Loricatus' story is known today because the villagers near his cave petitioned for his sainthood on a 16-foot-long (5 meters) parchment that now resides in the Vatican Secret Archives in Vatican City. However, much of the scroll has been damaged by mysterious purple spots — and the spots are similar to ones that mar parchments made of animal skins all over the world, said Luciana Migliore, an ecotoxicologist at the University of Rome Tor Vergata.
Using Loricatus' scroll, Migliore and her colleagues have finally pinpointed the culprit that damaged all of these parchments: salt-loving marine microbes. This was a shock, Migliore said, because the parchment had been nowhere near the sea. [Cracking Codices: 10 of the Most Mysterious Ancient Manuscripts]
"When my students came to me, saying, 'Luciana, we found marine bacteria,' I told them, 'Repeat, please; there is a mistake. There must be a mistake!'" Migliore said.
The surprising finding was the result of applying new technology to an old problem. Migliore is a toxicologist who usually works on marine plants. At a friend's behest, she started teaching biology in a conservation-and-restoration program.
"I thought that I could apply the techniques that I'm used to applying to underwater plants to scrolls and old documents," Migliore told Live Science. [7 Secrets of the Dead Sea Scrolls]
Specifically, Migliore wanted to use next-generation genetic sequencing to see if she could identify the microbes that eat away at old parchments. She and her team chose to restore the Laurentius Loricatus scroll both because of its gripping content and the beauty of the document itself.
The goatskin scroll, which dates to A.D. 1244, has purple dots all along its margins, and the first and last pages are entirely obscured by the mystery pigment. Migliore's team sampled a few millimeter-size bits of the scroll that had already flaked off. They sent these samples to a lab in the United States that does fast, cheap gene sequencing.
The findings showed much more genetic diversity, indicating a wider range of microbes, in the purple spots than in the undamaged areas of the parchment. The genetics told a two-stage story of damage: First, salt-loving, or halophilic, bacteria colonized the parchment. Next, salt-tolerant microbes, particularly the Gammaproteobacteria, took over. What shocked Migliore is that so many of these microbes were marine or aquatic.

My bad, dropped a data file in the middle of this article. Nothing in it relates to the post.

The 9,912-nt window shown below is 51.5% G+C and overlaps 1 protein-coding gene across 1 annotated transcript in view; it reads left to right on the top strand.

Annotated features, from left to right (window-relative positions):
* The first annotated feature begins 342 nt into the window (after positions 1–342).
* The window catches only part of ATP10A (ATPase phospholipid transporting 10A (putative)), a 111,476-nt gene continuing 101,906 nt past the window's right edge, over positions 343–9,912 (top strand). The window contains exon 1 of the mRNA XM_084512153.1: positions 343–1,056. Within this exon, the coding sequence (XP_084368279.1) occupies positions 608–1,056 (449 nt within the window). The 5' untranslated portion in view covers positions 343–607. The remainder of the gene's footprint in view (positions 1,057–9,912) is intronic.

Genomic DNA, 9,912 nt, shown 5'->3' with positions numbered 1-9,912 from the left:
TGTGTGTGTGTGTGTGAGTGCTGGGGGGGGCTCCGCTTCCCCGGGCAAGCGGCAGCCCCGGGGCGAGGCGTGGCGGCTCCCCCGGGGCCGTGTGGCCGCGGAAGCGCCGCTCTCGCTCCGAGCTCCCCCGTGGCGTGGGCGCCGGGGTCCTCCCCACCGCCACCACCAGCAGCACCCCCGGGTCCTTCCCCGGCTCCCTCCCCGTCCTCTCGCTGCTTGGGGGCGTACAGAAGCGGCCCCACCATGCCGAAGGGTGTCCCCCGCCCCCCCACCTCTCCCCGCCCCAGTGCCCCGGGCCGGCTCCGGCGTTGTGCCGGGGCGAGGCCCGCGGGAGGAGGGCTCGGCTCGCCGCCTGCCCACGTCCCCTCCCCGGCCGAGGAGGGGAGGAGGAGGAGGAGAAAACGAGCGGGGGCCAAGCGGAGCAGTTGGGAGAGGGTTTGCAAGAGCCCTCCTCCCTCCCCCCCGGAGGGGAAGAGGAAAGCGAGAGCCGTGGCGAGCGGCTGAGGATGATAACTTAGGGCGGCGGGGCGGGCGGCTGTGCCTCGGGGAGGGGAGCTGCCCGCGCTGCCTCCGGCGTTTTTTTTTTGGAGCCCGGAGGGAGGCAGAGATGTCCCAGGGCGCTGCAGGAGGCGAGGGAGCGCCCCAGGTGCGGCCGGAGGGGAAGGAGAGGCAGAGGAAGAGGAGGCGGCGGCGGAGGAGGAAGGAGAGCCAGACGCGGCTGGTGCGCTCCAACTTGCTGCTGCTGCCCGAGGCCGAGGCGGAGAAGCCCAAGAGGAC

But when they took into account how skin scrolls were made, the discovery made sense, Migliore said. The first step after removing the hide from an animal was to bathe the skin in a sea-salt bath to help preserve it, she said. This bath would have killed off most microbes that eat away at flesh — but it also introduced salt-loving and salt-tolerant marine bacteria. These little microbes huddled in the middle layers of the parchment, where the salinity was just right. When the scroll was read and stored at various monasteries throughout its lifetime, changes in temperature and humidity would have allowed the salt-loving bacteria to grow and thrive. Many of these species produce purple pigments, Migliore noted.
Eventually, though, those salt eaters would have seen their supply run out and died off. Their corpses, Migliore said, provided a whole new source of food for the next phase of bacterial colonization. The Gammaproteobacteria moved in and ate not only the dead halophilic bacteria but also the fine collagen matrix of the goatskin parchment. This caused parts of the parchment to flake off, lost forever.
Salt curing is one thing that skin parchments around the world have in common, Migliore said, so it makes sense that similar damage is seen in scrolls from all sorts of regions and time frames. (Loricatus' scroll is currently safe from further damage, as it has been kept in climate-controlled conditions since its move to Vatican City in the late 1700s.)
There's no reversing the damage to the parts of the parchment where the underlying collagen was eaten away, Migliore said. There may still be a way to remove the purple pigments, though. She and her team are working to determine the pigment structure now.
"In this way, this work opens new perspectives, because we have to study to see if it is possible to make something of this parchment," Migliore said.
The researchers reported their findings today (Sept. 7) in the open-access journal Scientific Reports.
Original article on Live Science.
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Stephanie Pappas is a contributing writer for Live Science, covering topics ranging from geoscience to archaeology to the human brain and behavior. She was previously a senior writer for Live Science but is now a freelancer based in Denver, Colorado, and regularly contributes to Scientific American and The Monitor, the monthly magazine of the American Psychological Association. Stephanie received a bachelor's degree in psychology from the University of South Carolina and a graduate certificate in science communication from the University of California, Santa Cruz.